Roads End

     Loren left Bad Water, Death Valley, California, on June 15, 1975, on an expedition never before attempted. He was going to drive one American-made vehicle, a 1972 Ford F-250 pick-up truck, around the world on a north / south course, all on land, except for the South Atlantic Ocean....."Roads End to Roads End" - Arctic Ocean to Arctic Ocean.

     The first formidable obstacle on the route was the notorious Darien Gap of Panama and Colombia, a motorist's nightmare - or an off-road adventurer's dream

     I first met Loren shortly after he arrived in Panama. At that time, I "toyed" with the idea of joining the expedition, but I was not yet ready.
     In early 1977 Loren again set off from California, this time in a brand-new American Motors CJ-7 Jeep. Again, I briefly saw Loren, and I "toyed" with the idea of joining the expedition. However, I was still not yet ready. Finally, after 49 days, Loren succeeded in crossing the Darien Gap in what was a "near textbook perfect" adventure. About 8 - 10 miles were traveled with the Jeep tethered and lashed to the top of two local piraguas (dug-out canoes) through the Atrato Swamp of Colombia - thus, not an all-land crossing.

     Loren was determined he would take one American-made vehicle on this expedition, not a series of them, so in early 1979, he set off in another new AMC Jeep, this time a CJ-5. This particular expedition, however, was not meant to be. On this trip, I did not see Loren I and knew nothing of this attempt until five years later.

     This, the third attempt, was brought to a swift and concise end in the Darien Gap itself. Unfortunately, Loren had a rather unpleasant encounter with a somewhat corrupt Colombian Park official and would not agree to his "payoff" demands. As a result, Loren and his other expedition members were allowed to leave, but the vehicle was left deep within the confines of the Darien Gap, a long, convoluted story to be told another day - A World Odyssey - The Epic Voyage of the Sand Ship Discovery.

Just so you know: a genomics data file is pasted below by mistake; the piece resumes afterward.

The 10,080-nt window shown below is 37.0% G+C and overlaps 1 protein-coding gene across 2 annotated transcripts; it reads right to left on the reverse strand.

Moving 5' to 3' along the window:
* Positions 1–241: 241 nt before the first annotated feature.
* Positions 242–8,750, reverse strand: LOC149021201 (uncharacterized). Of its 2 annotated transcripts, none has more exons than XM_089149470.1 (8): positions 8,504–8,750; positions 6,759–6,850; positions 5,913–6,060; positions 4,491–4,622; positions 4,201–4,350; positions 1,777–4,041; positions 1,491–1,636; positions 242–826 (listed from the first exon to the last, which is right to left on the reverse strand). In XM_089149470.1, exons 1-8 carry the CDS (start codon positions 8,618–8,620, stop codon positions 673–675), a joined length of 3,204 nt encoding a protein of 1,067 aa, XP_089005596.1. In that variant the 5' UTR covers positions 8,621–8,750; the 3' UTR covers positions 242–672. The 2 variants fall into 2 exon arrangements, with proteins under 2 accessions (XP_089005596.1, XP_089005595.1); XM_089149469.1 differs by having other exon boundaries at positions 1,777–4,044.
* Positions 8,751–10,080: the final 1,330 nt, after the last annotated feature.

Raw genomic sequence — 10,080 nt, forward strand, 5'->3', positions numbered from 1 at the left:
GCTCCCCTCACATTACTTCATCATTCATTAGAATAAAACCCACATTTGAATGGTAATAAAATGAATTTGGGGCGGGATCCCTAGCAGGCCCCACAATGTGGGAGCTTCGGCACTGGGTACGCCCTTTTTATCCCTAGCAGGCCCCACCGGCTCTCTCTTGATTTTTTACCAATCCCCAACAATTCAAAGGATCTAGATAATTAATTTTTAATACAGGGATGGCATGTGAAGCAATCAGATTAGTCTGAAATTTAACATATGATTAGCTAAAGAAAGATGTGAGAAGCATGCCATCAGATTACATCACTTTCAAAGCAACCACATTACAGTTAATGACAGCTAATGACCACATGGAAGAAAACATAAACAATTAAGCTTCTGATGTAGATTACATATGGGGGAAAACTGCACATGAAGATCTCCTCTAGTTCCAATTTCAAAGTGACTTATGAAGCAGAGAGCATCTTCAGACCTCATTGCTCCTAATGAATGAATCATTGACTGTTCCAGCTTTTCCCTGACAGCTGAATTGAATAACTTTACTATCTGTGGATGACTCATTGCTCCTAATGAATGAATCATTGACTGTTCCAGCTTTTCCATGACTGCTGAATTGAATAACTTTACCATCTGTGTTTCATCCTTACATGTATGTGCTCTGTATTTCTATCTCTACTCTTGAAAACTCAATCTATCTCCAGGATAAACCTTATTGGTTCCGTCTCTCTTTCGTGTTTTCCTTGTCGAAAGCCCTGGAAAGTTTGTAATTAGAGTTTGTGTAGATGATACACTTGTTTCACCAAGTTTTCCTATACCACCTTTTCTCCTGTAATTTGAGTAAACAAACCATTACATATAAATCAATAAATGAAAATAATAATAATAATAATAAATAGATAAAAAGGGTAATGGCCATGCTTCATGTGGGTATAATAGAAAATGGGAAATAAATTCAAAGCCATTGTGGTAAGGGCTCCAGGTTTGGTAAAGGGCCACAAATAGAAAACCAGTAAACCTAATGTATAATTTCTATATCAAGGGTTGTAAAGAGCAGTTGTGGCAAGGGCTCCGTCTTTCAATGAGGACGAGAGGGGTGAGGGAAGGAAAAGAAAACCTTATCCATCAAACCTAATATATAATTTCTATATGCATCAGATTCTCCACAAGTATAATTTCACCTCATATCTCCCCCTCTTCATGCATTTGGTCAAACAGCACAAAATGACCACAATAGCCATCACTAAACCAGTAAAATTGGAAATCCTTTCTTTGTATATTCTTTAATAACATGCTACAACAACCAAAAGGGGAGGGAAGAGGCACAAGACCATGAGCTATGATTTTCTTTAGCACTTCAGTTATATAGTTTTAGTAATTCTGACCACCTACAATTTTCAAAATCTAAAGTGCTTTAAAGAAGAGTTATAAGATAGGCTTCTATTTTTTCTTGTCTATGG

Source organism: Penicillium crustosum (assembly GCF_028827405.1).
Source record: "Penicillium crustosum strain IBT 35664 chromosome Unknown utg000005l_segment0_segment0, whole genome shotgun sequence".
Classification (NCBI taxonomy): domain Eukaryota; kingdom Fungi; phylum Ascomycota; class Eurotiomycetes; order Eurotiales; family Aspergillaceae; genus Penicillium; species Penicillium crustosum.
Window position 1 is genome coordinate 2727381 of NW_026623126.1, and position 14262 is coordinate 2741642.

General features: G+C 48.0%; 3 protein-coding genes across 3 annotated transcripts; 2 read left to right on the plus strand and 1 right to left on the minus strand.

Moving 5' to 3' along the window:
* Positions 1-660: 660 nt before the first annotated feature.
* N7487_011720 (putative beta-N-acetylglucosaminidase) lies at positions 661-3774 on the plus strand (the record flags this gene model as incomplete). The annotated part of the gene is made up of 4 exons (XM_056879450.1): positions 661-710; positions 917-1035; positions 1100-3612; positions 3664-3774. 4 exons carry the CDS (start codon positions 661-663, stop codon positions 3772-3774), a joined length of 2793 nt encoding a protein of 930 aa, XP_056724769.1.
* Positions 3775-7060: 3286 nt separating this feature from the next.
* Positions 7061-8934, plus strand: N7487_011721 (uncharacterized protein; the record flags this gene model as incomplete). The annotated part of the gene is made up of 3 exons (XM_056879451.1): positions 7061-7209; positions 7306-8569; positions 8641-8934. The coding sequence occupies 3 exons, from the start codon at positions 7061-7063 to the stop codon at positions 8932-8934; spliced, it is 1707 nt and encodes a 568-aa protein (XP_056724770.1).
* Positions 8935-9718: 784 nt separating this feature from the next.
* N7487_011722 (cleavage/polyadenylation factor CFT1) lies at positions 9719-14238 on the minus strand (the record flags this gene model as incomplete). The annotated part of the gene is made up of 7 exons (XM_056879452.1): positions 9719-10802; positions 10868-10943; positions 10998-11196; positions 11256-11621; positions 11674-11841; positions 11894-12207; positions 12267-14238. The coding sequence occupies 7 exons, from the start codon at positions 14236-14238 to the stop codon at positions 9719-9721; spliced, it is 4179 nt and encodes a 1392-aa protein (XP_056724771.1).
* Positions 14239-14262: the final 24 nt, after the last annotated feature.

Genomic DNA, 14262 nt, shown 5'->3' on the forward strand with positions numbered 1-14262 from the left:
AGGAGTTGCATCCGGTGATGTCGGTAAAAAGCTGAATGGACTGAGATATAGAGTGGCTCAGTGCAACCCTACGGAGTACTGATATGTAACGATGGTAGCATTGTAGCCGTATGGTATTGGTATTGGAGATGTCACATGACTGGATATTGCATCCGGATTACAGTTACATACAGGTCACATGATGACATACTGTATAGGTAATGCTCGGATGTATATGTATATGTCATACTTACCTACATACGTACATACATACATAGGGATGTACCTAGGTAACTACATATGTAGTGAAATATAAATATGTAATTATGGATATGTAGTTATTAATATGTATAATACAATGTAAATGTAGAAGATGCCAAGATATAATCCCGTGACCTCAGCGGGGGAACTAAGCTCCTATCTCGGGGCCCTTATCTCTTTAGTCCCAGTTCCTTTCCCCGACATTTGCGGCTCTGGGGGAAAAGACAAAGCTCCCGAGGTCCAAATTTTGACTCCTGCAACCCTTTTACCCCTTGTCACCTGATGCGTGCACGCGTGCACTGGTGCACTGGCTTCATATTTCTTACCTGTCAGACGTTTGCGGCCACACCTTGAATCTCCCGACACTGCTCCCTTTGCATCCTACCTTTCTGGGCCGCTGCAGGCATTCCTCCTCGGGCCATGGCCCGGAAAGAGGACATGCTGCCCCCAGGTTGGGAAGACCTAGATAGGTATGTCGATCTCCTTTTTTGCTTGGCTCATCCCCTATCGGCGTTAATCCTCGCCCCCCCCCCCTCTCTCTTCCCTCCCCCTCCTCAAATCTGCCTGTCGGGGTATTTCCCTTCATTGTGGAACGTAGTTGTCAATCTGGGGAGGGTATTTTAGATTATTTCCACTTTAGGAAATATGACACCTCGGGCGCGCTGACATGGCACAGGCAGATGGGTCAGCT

While negotiating a narrow, foggy mountain pass high in the Andean Mountains of Southern Ecuador, Loren reached out to clean the windshield (the wiper motor had been damaged while in the Darien Gap). The road made a sharp turn; he didn't. The vehicle's fall was cushioned by some heavy brush that ripped the Jeep's soft canvas top off. Loren was thrown clear and sat in stunned silence, watching the Jeep's headlights cut through the misty darkness as it flipped end over end. Even before the Jeep came to rest some 300 feet down the dark mountainside, Loren was making plans for the next expedition. 

      The roadless Darien Gap comprises over 125 miles of thick jungles, tortuous rivers, low but rugged mountains, and a vast marshy swamp separating Panama from South America. The Pan-American Highway stretches some 17,000 miles from Alaska to Argentina and is yet to be completed across the Darien Gap.
     On that fateful first attempt to conquer the Darien Gap, while Loren was away, a member of the expedition was shot and killed, probably by bandits' gunfire. It is still somewhat of a mystery why the man was killed, as nothing was stolen, or it may have even been a terrible accident. The natives in the area have very old and sometimes homemade firearms. We have known them to be somewhat careless with these old firearms, so who is to say it was not a most unfortunate accident? At any rate, that put an end to that particular attempt.